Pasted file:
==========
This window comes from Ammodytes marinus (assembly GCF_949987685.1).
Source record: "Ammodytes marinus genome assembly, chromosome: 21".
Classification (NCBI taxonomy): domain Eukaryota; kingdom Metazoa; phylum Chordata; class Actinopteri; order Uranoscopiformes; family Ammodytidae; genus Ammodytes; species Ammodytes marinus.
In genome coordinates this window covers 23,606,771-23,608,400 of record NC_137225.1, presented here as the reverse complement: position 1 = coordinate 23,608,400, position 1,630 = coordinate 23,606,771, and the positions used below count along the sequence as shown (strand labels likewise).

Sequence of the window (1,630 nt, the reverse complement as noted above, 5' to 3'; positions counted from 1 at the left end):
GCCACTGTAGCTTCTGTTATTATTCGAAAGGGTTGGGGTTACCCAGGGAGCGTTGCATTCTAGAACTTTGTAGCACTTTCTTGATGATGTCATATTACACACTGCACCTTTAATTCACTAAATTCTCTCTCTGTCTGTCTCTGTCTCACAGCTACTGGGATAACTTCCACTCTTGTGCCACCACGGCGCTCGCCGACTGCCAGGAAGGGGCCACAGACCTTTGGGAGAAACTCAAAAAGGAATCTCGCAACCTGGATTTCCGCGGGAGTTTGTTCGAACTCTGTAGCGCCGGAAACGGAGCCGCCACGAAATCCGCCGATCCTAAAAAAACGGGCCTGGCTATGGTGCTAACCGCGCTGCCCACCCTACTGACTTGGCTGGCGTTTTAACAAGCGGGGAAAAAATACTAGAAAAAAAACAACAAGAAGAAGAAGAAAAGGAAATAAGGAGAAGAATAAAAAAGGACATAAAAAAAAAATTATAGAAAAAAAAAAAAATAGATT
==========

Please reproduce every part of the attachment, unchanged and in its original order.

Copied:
This window comes from Ammodytes marinus (assembly GCF_949987685.1).
Source record: "Ammodytes marinus genome assembly, chromosome: 21".
Classification (NCBI taxonomy): domain Eukaryota; kingdom Metazoa; phylum Chordata; class Actinopteri; order Uranoscopiformes; family Ammodytidae; genus Ammodytes; species Ammodytes marinus.
In genome coordinates this window covers 23,606,771-23,608,400 of record NC_137225.1, presented here as the reverse complement: position 1 = coordinate 23,608,400, position 1,630 = coordinate 23,606,771, and the positions used below count along the sequence as shown (strand labels likewise).

Sequence of the window (1,630 nt, the reverse complement as noted above, 5' to 3'; positions counted from 1 at the left end):
GCCACTGTAGCTTCTGTTATTATTCGAAAGGGTTGGGGTTACCCAGGGAGCGTTGCATTCTAGAACTTTGTAGCACTTTCTTGATGATGTCATATTACACACTGCACCTTTAATTCACTAAATTCTCTCTCTGTCTGTCTCTGTCTCACAGCTACTGGGATAACTTCCACTCTTGTGCCACCACGGCGCTCGCCGACTGCCAGGAAGGGGCCACAGACCTTTGGGAGAAACTCAAAAAGGAATCTCGCAACCTGGATTTCCGCGGGAGTTTGTTCGAACTCTGTAGCGCCGGAAACGGAGCCGCCACGAAATCCGCCGATCCTAAAAAAACGGGCCTGGCTATGGTGCTAACCGCGCTGCCCACCCTACTGACTTGGCTGGCGTTTTAACAAGCGGGGAAAAAATACTAGAAAAAAAACAACAAGAAGAAGAAGAAAAGGAAATAAGGAGAAGAATAAAAAAGGACATAAAAAAAAAATTATAGAAAAAAAAAAAAATAGATT